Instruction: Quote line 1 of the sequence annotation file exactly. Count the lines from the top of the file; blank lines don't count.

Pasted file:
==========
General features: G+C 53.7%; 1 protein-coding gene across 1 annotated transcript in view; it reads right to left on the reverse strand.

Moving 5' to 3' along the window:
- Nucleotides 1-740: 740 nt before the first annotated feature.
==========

General features: G+C 53.7%; 1 protein-coding gene across 1 annotated transcript in view; it reads right to left on the reverse strand.